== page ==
“Our intention with our strike was to bring more attention to the company’s stinginess after four years of negotiations, and to do it at a time when the company would be forced to recognize the value of our labor most – Thanksgiving,” said Victoria Stahl, barista in Terminal 4. “We did that and now we are ready to go back to the negotiating table.”
“It’s disgusting that I have to go to Mexico for medical care because the health insurance through the company doesn’t cover my treatment,” said Lucia Salinas, cook at Cowboy Ciao. “HMS Host saved more than $4 million on their rent during the pandemic thanks to rent relief from the City of Phoenix, but my family doesn’t get anything like that. Because we went on strike, now everyone can see what kind of company HMS Host is.”
PHOENIX – On day five of an indefinite strike, HMS Host workers at Sky Harbor airport announced their union has filed unfair labor practice charges against their employer for allegedly violating the workers’ rights to organize and strike. The charges, filed with the federal National Labor Relations Board (NLRB), allege that the company has interfered with workers’ federal labor rights by, among other conduct, questioning workers concerning whether they would be supporting the union and going on strike, limiting speech in the workplace, and surveilling workers’ protected activity.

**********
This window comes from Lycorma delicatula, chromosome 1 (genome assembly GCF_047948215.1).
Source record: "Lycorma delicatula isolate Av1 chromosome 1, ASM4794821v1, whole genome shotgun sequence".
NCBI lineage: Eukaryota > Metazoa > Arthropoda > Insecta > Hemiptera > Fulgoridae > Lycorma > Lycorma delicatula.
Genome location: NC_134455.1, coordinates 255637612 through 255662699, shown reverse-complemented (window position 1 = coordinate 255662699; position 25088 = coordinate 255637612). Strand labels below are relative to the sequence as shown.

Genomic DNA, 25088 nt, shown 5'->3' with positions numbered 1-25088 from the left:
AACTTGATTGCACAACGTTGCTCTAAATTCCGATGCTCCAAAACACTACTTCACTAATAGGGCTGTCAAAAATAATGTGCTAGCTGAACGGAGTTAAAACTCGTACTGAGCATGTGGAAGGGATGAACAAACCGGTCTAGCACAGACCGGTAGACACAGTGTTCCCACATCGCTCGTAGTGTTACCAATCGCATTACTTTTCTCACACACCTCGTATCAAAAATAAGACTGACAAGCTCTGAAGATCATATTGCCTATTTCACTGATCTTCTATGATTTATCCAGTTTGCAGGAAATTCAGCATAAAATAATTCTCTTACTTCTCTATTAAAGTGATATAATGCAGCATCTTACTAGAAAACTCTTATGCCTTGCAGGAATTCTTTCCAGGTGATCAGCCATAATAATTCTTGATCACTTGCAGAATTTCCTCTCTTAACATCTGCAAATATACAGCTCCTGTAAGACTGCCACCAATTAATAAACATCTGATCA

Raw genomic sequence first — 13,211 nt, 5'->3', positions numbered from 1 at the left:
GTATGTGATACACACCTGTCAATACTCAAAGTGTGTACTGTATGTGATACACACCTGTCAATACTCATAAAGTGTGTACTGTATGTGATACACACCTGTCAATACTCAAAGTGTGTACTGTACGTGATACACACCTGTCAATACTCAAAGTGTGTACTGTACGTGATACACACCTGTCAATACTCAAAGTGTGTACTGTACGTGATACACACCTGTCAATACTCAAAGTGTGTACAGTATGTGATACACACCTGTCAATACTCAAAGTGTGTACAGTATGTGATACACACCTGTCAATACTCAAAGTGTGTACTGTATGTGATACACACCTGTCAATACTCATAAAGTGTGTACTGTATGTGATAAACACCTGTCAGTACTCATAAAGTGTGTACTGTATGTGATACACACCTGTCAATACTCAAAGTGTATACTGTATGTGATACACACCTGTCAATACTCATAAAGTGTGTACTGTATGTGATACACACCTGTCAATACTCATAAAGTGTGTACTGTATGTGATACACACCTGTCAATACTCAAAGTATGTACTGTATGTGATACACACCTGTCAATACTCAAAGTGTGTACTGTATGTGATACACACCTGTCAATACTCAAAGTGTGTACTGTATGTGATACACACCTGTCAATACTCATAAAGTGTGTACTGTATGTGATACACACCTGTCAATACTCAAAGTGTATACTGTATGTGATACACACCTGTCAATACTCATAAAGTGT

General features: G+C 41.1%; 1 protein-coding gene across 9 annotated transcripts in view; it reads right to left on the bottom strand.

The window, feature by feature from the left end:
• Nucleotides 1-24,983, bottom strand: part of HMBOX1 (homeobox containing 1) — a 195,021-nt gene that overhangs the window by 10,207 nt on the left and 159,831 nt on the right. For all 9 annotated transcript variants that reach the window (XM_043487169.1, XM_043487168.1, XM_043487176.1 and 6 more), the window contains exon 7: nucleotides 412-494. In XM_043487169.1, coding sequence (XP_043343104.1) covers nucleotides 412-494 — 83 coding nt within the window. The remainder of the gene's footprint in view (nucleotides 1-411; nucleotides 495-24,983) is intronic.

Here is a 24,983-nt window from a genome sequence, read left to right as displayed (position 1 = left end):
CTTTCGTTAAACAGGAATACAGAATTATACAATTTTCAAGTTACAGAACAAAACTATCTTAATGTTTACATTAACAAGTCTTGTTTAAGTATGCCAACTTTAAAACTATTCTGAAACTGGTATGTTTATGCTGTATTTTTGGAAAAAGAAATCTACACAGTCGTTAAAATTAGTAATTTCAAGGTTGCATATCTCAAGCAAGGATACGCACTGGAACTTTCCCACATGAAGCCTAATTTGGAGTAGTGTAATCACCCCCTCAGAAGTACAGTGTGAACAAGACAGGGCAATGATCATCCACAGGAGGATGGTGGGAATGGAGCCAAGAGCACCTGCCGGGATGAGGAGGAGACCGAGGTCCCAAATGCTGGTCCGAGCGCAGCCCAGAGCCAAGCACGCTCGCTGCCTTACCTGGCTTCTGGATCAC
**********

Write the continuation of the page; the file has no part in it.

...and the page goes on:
HMS Host workers make up the largest group of food concessions workers at the Phoenix airport. HMS Host is the single largest concessionaire at Sky Harbor Airport, employing hundreds of workers in all Starbucks coffee shops at the airport and popular restaurants such as Barrio Cafe, Chelsea’s Kitchen, and SanTan Brewery.
The pending charges filed this week and prior to the strike include allegations that:
- The company has instructed certain workers that they are not allowed to speak about union-related issues at work.
- The company has surveilled, or created the appearance of surveilling, workers’ federally protected union activity.